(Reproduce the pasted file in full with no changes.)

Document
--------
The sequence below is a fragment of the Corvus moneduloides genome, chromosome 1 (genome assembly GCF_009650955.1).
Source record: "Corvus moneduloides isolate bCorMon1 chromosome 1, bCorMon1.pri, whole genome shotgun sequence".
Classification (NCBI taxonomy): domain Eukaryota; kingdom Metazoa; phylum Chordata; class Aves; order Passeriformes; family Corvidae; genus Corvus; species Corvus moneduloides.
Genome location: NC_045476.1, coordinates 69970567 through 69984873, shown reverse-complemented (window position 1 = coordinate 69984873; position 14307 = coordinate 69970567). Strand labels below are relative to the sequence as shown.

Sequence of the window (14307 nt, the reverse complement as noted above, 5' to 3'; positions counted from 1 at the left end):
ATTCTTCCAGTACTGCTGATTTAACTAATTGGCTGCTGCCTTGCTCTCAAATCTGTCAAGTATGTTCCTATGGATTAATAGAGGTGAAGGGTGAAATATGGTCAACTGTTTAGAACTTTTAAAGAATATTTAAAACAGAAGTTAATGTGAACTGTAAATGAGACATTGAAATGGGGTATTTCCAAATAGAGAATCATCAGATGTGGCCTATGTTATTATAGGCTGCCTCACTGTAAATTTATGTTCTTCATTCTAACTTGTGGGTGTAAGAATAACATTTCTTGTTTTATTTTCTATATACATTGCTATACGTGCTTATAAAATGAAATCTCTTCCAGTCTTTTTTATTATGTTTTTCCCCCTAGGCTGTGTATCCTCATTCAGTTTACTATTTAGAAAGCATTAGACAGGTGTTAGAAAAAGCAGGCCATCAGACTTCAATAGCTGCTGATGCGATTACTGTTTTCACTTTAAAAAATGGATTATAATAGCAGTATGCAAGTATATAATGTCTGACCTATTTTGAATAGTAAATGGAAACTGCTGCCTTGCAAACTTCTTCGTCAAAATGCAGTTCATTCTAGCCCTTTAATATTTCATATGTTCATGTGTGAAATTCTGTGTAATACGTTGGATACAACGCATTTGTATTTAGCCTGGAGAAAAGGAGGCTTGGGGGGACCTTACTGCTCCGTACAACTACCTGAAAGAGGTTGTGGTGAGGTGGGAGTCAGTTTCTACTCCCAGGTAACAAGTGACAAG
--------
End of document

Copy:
The sequence below is a fragment of the Corvus moneduloides genome, chromosome 1 (genome assembly GCF_009650955.1).
Source record: "Corvus moneduloides isolate bCorMon1 chromosome 1, bCorMon1.pri, whole genome shotgun sequence".
Classification (NCBI taxonomy): domain Eukaryota; kingdom Metazoa; phylum Chordata; class Aves; order Passeriformes; family Corvidae; genus Corvus; species Corvus moneduloides.
Genome location: NC_045476.1, coordinates 69970567 through 69984873, shown reverse-complemented (window position 1 = coordinate 69984873; position 14307 = coordinate 69970567). Strand labels below are relative to the sequence as shown.

Sequence of the window (14307 nt, the reverse complement as noted above, 5' to 3'; positions counted from 1 at the left end):
ATTCTTCCAGTACTGCTGATTTAACTAATTGGCTGCTGCCTTGCTCTCAAATCTGTCAAGTATGTTCCTATGGATTAATAGAGGTGAAGGGTGAAATATGGTCAACTGTTTAGAACTTTTAAAGAATATTTAAAACAGAAGTTAATGTGAACTGTAAATGAGACATTGAAATGGGGTATTTCCAAATAGAGAATCATCAGATGTGGCCTATGTTATTATAGGCTGCCTCACTGTAAATTTATGTTCTTCATTCTAACTTGTGGGTGTAAGAATAACATTTCTTGTTTTATTTTCTATATACATTGCTATACGTGCTTATAAAATGAAATCTCTTCCAGTCTTTTTTATTATGTTTTTCCCCCTAGGCTGTGTATCCTCATTCAGTTTACTATTTAGAAAGCATTAGACAGGTGTTAGAAAAAGCAGGCCATCAGACTTCAATAGCTGCTGATGCGATTACTGTTTTCACTTTAAAAAATGGATTATAATAGCAGTATGCAAGTATATAATGTCTGACCTATTTTGAATAGTAAATGGAAACTGCTGCCTTGCAAACTTCTTCGTCAAAATGCAGTTCATTCTAGCCCTTTAATATTTCATATGTTCATGTGTGAAATTCTGTGTAATACGTTGGATACAACGCATTTGTATTTAGCCTGGAGAAAAGGAGGCTTGGGGGGACCTTACTGCTCCGTACAACTACCTGAAAGAGGTTGTGGTGAGGTGGGAGTCAGTTTCTACTCCCAGGTAACAAGTGACAAG